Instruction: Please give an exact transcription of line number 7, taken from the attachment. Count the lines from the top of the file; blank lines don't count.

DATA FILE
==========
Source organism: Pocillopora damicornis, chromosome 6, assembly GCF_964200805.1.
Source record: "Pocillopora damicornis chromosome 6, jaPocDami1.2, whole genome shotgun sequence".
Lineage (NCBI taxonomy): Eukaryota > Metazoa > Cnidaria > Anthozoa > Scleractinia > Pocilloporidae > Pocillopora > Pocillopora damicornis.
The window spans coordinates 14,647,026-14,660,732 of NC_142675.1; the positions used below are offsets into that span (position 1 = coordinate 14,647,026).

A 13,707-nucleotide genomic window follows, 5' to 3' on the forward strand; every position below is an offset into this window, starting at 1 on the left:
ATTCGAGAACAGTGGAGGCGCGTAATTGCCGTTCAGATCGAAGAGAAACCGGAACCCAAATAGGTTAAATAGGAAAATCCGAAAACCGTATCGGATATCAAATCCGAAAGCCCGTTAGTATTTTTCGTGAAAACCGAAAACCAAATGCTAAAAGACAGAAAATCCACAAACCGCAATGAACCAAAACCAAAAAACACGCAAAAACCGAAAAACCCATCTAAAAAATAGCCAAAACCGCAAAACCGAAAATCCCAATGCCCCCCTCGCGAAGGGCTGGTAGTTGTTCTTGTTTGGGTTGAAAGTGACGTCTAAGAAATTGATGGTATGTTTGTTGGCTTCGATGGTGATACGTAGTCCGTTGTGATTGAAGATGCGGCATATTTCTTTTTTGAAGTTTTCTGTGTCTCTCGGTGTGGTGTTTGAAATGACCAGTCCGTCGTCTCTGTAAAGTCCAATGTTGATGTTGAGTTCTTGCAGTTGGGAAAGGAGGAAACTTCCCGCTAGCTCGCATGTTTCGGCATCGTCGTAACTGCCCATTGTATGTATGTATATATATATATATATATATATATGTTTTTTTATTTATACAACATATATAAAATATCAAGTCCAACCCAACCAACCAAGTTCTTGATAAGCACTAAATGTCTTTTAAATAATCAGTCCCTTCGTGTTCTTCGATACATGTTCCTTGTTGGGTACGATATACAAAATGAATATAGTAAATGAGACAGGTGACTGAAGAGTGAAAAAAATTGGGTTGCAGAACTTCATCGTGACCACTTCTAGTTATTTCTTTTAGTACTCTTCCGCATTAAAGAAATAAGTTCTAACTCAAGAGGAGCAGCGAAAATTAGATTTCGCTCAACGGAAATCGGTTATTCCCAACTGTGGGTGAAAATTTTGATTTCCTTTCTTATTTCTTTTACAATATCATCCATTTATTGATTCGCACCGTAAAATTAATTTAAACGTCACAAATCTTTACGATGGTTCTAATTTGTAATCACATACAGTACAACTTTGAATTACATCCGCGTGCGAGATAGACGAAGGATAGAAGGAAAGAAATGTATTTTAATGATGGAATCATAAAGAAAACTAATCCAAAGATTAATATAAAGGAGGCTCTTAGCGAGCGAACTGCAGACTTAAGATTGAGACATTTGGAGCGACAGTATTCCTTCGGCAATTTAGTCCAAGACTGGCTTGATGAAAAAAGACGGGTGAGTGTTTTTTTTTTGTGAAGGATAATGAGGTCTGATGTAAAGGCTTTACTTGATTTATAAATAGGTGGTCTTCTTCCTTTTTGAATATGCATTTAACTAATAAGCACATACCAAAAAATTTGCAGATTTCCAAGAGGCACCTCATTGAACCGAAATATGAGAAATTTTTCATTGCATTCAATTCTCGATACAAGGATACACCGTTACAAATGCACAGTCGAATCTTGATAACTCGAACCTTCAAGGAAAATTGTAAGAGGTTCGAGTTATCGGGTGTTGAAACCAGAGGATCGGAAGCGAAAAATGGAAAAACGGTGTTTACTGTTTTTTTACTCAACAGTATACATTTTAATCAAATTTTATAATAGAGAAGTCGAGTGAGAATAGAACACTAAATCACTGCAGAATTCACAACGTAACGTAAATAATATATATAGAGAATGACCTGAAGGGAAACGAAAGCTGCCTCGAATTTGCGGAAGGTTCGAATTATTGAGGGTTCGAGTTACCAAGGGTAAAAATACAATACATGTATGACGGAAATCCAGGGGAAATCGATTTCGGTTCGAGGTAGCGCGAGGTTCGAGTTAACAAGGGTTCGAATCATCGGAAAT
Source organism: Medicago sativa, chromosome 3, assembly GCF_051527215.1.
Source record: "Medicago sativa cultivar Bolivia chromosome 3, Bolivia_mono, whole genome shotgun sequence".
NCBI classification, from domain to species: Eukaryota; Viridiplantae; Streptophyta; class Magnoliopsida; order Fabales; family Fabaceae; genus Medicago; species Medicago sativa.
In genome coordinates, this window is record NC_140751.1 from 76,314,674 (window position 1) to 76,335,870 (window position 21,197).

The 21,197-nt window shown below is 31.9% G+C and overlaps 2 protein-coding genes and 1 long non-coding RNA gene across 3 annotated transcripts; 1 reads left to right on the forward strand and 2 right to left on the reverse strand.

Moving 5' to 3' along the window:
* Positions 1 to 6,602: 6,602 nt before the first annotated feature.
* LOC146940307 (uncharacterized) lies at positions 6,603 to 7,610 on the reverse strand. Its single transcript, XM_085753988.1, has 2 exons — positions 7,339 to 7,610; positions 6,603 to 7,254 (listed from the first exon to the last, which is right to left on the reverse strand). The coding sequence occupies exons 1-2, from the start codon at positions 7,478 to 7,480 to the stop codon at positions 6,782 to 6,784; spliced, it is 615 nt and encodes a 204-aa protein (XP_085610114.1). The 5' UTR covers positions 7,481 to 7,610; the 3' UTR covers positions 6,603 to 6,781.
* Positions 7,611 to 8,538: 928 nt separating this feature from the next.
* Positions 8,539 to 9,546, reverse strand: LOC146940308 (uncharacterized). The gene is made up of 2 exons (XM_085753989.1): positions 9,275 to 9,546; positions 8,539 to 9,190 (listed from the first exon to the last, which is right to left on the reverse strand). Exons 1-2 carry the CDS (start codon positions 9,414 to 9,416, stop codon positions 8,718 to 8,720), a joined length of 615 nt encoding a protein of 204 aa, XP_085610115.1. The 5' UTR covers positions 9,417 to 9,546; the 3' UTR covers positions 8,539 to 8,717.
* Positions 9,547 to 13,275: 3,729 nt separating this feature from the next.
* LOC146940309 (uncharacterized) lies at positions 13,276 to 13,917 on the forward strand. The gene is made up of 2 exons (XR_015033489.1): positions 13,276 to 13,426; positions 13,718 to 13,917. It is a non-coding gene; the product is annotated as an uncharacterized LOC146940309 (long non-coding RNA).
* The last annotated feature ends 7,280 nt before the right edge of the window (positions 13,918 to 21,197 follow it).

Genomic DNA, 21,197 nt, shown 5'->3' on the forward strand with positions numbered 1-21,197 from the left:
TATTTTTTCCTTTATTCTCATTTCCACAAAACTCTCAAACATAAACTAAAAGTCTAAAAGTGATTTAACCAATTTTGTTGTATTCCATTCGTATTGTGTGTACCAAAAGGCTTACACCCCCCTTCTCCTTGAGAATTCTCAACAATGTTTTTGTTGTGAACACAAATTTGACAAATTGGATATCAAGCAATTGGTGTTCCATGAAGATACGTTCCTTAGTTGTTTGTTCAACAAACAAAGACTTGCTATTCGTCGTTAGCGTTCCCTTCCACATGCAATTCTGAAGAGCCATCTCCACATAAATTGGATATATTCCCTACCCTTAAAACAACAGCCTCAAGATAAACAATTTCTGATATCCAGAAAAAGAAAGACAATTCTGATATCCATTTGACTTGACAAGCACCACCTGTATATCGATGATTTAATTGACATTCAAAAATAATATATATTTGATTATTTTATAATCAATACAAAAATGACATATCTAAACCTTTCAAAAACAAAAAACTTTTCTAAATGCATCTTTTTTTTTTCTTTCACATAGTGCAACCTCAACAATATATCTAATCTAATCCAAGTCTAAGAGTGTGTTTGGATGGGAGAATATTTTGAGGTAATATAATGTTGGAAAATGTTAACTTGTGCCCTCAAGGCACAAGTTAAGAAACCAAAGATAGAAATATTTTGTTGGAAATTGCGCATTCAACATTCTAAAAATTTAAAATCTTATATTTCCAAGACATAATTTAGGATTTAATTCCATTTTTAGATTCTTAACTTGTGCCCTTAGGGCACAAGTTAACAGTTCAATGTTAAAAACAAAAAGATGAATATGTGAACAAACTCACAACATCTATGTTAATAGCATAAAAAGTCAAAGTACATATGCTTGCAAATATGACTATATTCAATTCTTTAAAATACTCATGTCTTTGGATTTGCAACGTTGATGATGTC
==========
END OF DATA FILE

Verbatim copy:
Source organism: Medicago sativa, chromosome 3, assembly GCF_051527215.1.